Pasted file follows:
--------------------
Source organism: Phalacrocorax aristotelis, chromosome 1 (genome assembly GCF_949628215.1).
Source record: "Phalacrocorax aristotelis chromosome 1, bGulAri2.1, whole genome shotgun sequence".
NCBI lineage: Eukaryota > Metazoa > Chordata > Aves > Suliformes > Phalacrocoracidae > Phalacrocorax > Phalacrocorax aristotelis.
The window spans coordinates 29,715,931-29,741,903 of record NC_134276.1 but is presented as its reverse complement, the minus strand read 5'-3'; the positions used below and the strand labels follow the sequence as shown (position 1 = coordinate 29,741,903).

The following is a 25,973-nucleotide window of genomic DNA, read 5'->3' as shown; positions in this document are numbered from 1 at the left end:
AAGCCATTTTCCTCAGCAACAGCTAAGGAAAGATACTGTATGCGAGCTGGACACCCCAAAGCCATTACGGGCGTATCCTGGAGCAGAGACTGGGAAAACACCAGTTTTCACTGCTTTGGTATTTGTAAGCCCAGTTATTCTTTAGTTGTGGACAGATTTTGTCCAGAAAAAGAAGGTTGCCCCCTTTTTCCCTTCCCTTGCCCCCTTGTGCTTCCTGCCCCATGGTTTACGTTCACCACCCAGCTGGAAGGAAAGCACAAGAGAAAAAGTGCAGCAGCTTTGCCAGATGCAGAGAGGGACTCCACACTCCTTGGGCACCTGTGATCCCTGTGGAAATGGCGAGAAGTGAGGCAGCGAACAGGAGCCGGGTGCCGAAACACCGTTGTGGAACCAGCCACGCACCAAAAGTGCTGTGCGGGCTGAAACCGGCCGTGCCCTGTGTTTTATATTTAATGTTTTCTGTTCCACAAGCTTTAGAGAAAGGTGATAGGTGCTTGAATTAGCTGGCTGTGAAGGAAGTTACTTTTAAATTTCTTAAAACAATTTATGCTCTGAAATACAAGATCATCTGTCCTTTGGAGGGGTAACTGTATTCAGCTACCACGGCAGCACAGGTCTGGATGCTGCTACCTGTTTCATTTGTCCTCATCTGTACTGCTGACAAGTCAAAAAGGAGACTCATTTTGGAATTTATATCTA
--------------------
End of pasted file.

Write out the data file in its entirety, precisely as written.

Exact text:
Source organism: Phalacrocorax aristotelis, chromosome 1 (genome assembly GCF_949628215.1).
Source record: "Phalacrocorax aristotelis chromosome 1, bGulAri2.1, whole genome shotgun sequence".
NCBI lineage: Eukaryota > Metazoa > Chordata > Aves > Suliformes > Phalacrocoracidae > Phalacrocorax > Phalacrocorax aristotelis.
The window spans coordinates 29,715,931-29,741,903 of record NC_134276.1 but is presented as its reverse complement, the minus strand read 5'-3'; the positions used below and the strand labels follow the sequence as shown (position 1 = coordinate 29,741,903).

The following is a 25,973-nucleotide window of genomic DNA, read 5'->3' as shown; positions in this document are numbered from 1 at the left end:
AAGCCATTTTCCTCAGCAACAGCTAAGGAAAGATACTGTATGCGAGCTGGACACCCCAAAGCCATTACGGGCGTATCCTGGAGCAGAGACTGGGAAAACACCAGTTTTCACTGCTTTGGTATTTGTAAGCCCAGTTATTCTTTAGTTGTGGACAGATTTTGTCCAGAAAAAGAAGGTTGCCCCCTTTTTCCCTTCCCTTGCCCCCTTGTGCTTCCTGCCCCATGGTTTACGTTCACCACCCAGCTGGAAGGAAAGCACAAGAGAAAAAGTGCAGCAGCTTTGCCAGATGCAGAGAGGGACTCCACACTCCTTGGGCACCTGTGATCCCTGTGGAAATGGCGAGAAGTGAGGCAGCGAACAGGAGCCGGGTGCCGAAACACCGTTGTGGAACCAGCCACGCACCAAAAGTGCTGTGCGGGCTGAAACCGGCCGTGCCCTGTGTTTTATATTTAATGTTTTCTGTTCCACAAGCTTTAGAGAAAGGTGATAGGTGCTTGAATTAGCTGGCTGTGAAGGAAGTTACTTTTAAATTTCTTAAAACAATTTATGCTCTGAAATACAAGATCATCTGTCCTTTGGAGGGGTAACTGTATTCAGCTACCACGGCAGCACAGGTCTGGATGCTGCTACCTGTTTCATTTGTCCTCATCTGTACTGCTGACAAGTCAAAAAGGAGACTCATTTTGGAATTTATATCTA